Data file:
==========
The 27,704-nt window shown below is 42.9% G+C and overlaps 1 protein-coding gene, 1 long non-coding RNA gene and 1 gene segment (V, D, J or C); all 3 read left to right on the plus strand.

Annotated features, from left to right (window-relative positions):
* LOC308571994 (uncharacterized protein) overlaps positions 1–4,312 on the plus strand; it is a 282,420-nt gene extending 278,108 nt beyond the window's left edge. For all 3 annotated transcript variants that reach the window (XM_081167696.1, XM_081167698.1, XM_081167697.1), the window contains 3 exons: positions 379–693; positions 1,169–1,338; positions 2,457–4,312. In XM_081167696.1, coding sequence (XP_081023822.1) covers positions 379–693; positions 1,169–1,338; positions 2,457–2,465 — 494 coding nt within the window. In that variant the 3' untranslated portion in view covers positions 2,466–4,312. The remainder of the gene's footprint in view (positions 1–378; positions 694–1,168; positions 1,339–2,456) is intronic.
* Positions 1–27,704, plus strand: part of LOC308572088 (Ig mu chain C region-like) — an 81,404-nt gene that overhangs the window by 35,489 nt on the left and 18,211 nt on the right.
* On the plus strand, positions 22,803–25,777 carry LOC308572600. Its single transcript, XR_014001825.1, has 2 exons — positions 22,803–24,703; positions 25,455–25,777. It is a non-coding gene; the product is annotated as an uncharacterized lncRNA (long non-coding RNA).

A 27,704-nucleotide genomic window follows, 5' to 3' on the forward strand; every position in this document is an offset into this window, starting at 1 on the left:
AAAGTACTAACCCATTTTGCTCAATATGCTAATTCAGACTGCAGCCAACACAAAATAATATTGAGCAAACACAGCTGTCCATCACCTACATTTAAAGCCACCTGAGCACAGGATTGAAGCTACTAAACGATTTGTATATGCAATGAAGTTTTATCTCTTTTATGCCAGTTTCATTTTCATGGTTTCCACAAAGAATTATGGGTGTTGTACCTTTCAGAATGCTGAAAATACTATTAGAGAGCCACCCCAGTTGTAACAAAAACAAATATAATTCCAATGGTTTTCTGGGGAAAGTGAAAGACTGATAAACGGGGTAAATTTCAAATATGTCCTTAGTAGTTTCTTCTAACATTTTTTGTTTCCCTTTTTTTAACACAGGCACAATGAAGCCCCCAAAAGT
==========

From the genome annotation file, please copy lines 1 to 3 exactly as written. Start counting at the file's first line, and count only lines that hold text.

The 27,704-nt window shown below is 42.9% G+C and overlaps 1 protein-coding gene, 1 long non-coding RNA gene and 1 gene segment (V, D, J or C); all 3 read left to right on the plus strand.

Annotated features, from left to right (window-relative positions):
* LOC308571994 (uncharacterized protein) overlaps positions 1–4,312 on the plus strand; it is a 282,420-nt gene extending 278,108 nt beyond the window's left edge. For all 3 annotated transcript variants that reach the window (XM_081167696.1, XM_081167698.1, XM_081167697.1), the window contains 3 exons: positions 379–693; positions 1,169–1,338; positions 2,457–4,312. In XM_081167696.1, coding sequence (XP_081023822.1) covers positions 379–693; positions 1,169–1,338; positions 2,457–2,465 — 494 coding nt within the window. In that variant the 3' untranslated portion in view covers positions 2,466–4,312. The remainder of the gene's footprint in view (positions 1–378; positions 694–1,168; positions 1,339–2,456) is intronic.